Currently browsing "Selective Attention"
Pay attention! It’s a universal warning, which implies that keeping close watch helps us perceive the world more accurately. But a new study by Yale University cognitive psychologists Brandon Liverence and Brian Scholl finds that intense focus on objects can have the opposite effect: It distorts perception of where things are in relation to one another. The findings will be published in an upcoming issue of Psychological Science, a journal of the Association for Psychological Science.... More>
Once we learn the relationship between a cue and its consequences—say, the sound of a bell and the appearance of the white ice cream truck bearing our favorite chocolate cone—do we turn our attention to that bell whenever we hear it? Or do we tuck the information away and marshal our resources to learning other, novel cues—a recorded jingle, a blue truck?... More>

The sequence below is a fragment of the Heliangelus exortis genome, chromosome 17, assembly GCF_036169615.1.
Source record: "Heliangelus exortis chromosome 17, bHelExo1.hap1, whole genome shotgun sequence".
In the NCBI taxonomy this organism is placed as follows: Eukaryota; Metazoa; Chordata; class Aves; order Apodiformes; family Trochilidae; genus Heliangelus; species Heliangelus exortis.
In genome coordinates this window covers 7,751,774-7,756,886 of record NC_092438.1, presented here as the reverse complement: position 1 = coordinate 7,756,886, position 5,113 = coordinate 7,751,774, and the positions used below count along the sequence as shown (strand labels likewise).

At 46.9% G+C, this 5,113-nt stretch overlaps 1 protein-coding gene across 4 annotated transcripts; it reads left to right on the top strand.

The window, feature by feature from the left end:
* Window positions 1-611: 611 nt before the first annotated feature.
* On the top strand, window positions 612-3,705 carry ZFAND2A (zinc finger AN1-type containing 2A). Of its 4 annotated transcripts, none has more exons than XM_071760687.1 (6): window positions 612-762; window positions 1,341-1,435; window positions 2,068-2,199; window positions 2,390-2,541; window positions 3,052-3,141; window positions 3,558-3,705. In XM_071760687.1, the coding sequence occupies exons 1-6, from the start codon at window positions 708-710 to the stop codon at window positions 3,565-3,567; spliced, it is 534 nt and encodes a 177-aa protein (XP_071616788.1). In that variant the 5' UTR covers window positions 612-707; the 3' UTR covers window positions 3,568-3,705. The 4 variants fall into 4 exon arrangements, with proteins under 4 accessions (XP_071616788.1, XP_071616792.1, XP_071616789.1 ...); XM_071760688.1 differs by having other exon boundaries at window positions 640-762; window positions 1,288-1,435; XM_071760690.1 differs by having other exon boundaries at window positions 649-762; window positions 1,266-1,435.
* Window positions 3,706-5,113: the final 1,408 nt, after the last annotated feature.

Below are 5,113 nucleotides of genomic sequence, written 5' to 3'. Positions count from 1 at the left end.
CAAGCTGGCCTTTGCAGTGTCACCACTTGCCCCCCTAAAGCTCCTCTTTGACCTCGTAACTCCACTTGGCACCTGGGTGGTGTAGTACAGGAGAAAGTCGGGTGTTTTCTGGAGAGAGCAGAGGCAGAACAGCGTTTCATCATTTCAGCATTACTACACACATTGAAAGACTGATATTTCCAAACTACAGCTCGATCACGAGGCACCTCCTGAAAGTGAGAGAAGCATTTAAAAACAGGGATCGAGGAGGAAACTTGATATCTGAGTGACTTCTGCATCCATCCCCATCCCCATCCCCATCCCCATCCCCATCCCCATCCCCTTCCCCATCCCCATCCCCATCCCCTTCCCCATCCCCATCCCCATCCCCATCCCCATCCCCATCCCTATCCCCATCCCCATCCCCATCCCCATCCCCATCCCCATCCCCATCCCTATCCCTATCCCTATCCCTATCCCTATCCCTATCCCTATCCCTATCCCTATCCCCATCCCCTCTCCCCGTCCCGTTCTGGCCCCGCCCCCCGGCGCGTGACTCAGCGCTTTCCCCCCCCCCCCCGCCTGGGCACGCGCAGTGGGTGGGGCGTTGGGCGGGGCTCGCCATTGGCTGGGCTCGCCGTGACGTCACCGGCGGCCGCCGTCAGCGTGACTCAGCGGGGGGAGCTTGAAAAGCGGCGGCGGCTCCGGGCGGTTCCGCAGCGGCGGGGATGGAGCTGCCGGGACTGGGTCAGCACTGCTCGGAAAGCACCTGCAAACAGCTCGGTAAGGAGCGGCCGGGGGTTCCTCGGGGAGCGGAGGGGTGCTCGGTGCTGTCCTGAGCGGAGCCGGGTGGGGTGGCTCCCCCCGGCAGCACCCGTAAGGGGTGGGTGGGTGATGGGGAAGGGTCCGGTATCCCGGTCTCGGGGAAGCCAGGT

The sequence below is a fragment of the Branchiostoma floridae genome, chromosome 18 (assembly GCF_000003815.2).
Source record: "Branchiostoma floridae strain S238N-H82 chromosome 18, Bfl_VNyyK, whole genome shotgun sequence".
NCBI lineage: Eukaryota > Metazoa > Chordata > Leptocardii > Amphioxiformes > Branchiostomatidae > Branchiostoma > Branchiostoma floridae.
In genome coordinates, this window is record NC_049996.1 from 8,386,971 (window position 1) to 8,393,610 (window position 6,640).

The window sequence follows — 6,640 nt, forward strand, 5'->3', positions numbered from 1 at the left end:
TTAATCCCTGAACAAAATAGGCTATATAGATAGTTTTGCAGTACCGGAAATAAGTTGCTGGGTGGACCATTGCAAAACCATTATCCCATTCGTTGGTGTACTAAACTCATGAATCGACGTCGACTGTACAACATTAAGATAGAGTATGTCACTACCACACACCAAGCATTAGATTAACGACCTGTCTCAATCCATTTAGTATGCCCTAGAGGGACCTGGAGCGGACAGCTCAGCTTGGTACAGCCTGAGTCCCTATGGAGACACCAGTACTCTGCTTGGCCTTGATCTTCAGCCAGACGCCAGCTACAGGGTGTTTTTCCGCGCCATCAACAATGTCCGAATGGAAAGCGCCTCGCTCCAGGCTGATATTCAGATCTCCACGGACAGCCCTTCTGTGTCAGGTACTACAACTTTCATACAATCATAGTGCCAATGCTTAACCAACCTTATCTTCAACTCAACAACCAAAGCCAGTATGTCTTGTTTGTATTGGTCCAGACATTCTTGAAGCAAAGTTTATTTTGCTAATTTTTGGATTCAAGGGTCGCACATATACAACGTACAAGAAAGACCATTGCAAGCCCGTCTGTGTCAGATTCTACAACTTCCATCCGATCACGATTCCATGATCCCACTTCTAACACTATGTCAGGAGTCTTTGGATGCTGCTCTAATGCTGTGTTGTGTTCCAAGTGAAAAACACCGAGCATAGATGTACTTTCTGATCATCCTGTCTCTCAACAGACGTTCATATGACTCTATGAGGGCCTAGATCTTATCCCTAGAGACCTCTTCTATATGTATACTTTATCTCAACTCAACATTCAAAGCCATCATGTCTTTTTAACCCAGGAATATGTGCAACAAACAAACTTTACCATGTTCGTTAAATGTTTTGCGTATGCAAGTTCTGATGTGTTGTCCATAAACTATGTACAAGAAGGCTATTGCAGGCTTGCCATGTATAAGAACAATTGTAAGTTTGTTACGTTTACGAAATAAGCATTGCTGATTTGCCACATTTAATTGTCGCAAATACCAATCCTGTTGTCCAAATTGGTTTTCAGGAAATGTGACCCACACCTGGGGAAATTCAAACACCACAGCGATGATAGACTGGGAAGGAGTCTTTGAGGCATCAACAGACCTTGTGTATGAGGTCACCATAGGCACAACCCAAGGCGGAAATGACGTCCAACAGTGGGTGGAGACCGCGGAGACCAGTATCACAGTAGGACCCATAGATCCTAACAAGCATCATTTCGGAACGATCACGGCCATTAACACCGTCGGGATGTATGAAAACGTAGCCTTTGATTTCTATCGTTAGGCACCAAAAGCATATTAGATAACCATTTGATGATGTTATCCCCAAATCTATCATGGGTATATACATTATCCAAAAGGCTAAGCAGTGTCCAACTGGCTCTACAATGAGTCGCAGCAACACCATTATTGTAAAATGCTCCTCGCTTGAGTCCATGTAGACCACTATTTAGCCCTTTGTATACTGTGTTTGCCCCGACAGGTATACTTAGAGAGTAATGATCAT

Studying for a stressful exam can sometimes put us in a bad mood. The last thing we want to do is put on a happy face, but research suggests cheerfulness may help us perform better. A study published in Psychological Science found that being in a positive mood can improve performance on certain cognitive tasks.... More>
We’ve heard it before: “Imagine yourself passing the exam or scoring a goal and it will happen.” We may roll our eyes and think that’s easier said than done, but […]... More>